Ray Paulick<br>Editor-in-Chief

Ray Paulick

Top of the Game

A recent caller suggested The Blood-Horse follow up on some of the horses that make headlines at North America's annual yearling sales--principally those selling for $1 million or more. The inference was made that a sale topper like the $4-million Fusaichi Pegasus, who went on to win the Kentucky Derby (gr. I) and be retired to stud with a value of more than $60 million, inspires subsequent buyers to put too much emphasis on the select few horses that have the potential to bring seven-figure prices at sales.

The caller feared that some people would be led to believe it's an easy game if they just concentrate on the very top of the market.

The yearlings that sold in 2000, the year of Fusaichi Pegasus' Derby win, are 2-year-olds now, so it's too early to assess their racing performance. But there were 45 yearlings sold in North America for $1 million or more in 1999, and those horses are now nearing the end of their 3-year-old seasons. It seems fair to measure how those high-end yearlings have done as racehorses.

The results can be spun in a positive or negative direction. On the plus side, 10 of the 45 yearlings (29 colts, 16 fillies) are stakes winners, a 22% strike rate. Six have won graded stakes (13%); two a grade I race (4%). Those numbers are well above the breed norm, but expectations should run high at this level of investment, shouldn't they?

There is a down side to these numbers. To date, 11, or 24%, have not raced. Six have raced but have yet to win, and 10 have only won a maiden race. In other words, 16 of 45 (36%) horses that cost $1 million or more at 1999 yearling sales are non-winners, and 27 (60%) have either not won or have only won a maiden race.

The combined hammer prices of the 45 yearlings were $69,350,000, an average price of $1,541,111, and to date they have earned just $3,988,275, an average of $88,628 per yearling. The leader of the pack is Millennium Wind, purchased for $1.2 million by David and Jill Heerensperger from Parrish Hill Farm. The son of Cryptoclearance has earned $769,920, most of that coming in the Toyota Blue Grass Stakes (gr. I) earlier this year. The other grade/group I winner among these 45 yearlings sold is Minardi, a Boundary colt purchased for $1,650,000 by Demi O'Byrne from the consignment of Indian Creek. Minardi won the Middle Park Stakes (Eng-I) in 2000 but is winless in five starts this year.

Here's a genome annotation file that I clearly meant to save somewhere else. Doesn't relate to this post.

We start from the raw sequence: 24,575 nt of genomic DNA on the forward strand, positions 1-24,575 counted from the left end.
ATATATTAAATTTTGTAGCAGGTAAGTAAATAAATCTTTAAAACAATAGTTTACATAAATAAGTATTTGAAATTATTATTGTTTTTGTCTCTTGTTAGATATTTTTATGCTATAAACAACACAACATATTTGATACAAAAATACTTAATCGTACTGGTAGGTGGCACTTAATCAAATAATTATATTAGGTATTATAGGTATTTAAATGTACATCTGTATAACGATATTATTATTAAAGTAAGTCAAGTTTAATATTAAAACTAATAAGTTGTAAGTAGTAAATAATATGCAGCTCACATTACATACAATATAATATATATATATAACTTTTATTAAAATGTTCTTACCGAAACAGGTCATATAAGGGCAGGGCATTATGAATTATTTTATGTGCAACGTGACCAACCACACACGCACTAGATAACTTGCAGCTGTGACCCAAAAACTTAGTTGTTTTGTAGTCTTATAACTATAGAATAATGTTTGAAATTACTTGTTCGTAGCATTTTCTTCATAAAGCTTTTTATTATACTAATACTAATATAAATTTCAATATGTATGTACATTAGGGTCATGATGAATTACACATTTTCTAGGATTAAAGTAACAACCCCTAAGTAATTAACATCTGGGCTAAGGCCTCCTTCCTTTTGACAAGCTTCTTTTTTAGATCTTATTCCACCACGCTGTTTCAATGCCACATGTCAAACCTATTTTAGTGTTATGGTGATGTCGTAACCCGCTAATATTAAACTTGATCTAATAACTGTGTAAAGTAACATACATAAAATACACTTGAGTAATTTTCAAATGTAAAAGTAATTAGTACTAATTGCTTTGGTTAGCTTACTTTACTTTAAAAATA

O'Byrne was the leading buyer of millionaire yearlings in 1999, with eight purchased on behalf of Coolmore partners. Four of the eight have yet to win a race, which shows just how difficult the yearling selection process is, considering the great success O'Byrne and the savvy Coolmore team have enjoyed buying horses at the top level.

Just behind O'Byrne was John Ferguson Bloodstock, with seven purchases, all colts, for Sheikh Mohammed's Godolphin racing. Three of those have not won, but one of the winners is E Dubai, a Mr. Prospector colt who won this year's Dwyer Stakes (gr. II). He was purchased for $1,350,000 from Stone Farm, agent.

Among consignors, Eaton Sales sold nine of the 45 seven-figure yearlings, more than anyone else, and 20% of the total. The best runner to date is Irish group III winner Ishiguru, a Danzig colt purchased by O'Byrne for $1,150,000.

Storm Cat sired nine of the 45 millionaire yearlings, the most accomplished of which is grade II winner Cat Chat, purchased by Reynolds Bell on behalf of Jayeff B Stable for $1.3 million. Gone West and Mr. Prospector each had seven sell for $1 million or more.

Buyers of million-dollar-plus yearlings understand this is a high-risk venture, and the numbers shown here bear that theory out. Those buyers who don't engage themselves in this part of the market can see from this brief overview that it's really not that easy of a game.